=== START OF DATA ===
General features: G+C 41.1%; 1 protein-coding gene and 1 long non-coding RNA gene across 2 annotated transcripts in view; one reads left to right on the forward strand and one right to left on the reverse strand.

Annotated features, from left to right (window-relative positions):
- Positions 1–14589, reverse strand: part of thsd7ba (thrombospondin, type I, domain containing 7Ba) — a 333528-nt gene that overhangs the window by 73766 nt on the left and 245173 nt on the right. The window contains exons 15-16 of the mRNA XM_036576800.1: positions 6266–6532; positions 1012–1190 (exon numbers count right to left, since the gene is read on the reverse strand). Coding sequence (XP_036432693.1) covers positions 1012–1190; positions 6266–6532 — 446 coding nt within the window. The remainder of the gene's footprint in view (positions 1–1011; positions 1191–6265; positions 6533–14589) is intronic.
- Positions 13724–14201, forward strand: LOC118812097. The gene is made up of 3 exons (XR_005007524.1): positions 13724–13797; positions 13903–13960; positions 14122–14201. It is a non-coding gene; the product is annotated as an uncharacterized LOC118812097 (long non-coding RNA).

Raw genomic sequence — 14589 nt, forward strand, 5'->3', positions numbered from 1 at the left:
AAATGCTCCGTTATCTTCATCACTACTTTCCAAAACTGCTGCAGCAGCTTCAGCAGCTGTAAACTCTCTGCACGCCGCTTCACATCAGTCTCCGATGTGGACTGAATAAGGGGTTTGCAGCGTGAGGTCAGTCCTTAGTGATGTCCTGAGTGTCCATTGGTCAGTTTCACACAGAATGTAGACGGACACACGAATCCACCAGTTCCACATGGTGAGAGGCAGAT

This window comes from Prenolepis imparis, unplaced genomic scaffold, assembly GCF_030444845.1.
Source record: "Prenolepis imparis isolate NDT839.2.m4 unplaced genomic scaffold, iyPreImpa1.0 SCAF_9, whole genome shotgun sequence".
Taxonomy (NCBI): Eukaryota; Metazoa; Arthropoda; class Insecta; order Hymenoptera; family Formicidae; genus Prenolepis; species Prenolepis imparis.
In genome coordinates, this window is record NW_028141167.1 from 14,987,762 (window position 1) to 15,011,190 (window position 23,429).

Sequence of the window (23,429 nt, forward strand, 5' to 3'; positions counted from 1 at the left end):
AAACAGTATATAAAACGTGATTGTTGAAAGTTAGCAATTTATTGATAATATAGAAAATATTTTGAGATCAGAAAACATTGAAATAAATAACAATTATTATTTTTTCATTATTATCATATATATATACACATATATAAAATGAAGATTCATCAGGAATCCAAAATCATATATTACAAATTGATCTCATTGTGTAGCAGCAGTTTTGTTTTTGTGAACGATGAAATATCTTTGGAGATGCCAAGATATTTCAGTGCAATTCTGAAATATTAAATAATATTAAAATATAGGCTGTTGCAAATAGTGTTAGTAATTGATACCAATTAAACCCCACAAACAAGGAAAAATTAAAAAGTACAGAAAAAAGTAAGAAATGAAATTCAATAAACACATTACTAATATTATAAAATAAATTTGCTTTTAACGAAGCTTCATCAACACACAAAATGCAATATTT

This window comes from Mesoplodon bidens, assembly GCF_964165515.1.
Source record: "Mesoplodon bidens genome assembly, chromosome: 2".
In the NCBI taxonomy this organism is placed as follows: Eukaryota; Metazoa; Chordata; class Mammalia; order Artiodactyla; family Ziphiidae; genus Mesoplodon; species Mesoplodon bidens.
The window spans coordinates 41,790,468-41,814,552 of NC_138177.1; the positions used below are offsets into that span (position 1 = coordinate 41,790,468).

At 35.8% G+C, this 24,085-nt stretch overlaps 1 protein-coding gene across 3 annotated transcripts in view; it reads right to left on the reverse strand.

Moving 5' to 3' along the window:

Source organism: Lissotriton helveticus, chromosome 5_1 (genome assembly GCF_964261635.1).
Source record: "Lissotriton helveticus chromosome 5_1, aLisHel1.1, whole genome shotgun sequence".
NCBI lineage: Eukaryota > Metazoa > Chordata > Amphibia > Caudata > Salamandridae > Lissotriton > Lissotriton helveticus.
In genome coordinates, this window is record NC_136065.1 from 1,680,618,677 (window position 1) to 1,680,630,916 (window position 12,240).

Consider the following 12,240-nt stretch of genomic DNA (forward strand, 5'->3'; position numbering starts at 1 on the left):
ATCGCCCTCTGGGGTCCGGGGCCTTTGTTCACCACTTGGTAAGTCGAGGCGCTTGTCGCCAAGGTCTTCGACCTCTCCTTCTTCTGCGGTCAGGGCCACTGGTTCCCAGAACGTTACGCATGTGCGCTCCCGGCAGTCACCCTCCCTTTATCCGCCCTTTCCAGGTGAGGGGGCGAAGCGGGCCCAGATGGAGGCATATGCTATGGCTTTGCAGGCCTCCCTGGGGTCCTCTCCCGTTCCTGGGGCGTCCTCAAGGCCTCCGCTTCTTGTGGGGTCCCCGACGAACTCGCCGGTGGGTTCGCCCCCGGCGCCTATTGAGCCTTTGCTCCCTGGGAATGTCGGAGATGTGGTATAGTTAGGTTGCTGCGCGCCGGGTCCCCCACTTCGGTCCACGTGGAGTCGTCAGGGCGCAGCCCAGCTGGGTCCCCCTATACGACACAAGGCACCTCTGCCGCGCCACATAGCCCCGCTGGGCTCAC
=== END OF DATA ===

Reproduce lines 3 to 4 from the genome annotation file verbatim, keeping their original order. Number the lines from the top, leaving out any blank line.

- Positions 1–14589, reverse strand: part of thsd7ba (thrombospondin, type I, domain containing 7Ba) — a 333528-nt gene that overhangs the window by 73766 nt on the left and 245173 nt on the right. The window contains exons 15-16 of the mRNA XM_036576800.1: positions 6266–6532; positions 1012–1190 (exon numbers count right to left, since the gene is read on the reverse strand). Coding sequence (XP_036432693.1) covers positions 1012–1190; positions 6266–6532 — 446 coding nt within the window. The remainder of the gene's footprint in view (positions 1–1011; positions 1191–6265; positions 6533–14589) is intronic.
- Positions 13724–14201, forward strand: LOC118812097. The gene is made up of 3 exons (XR_005007524.1): positions 13724–13797; positions 13903–13960; positions 14122–14201. It is a non-coding gene; the product is annotated as an uncharacterized LOC118812097 (long non-coding RNA).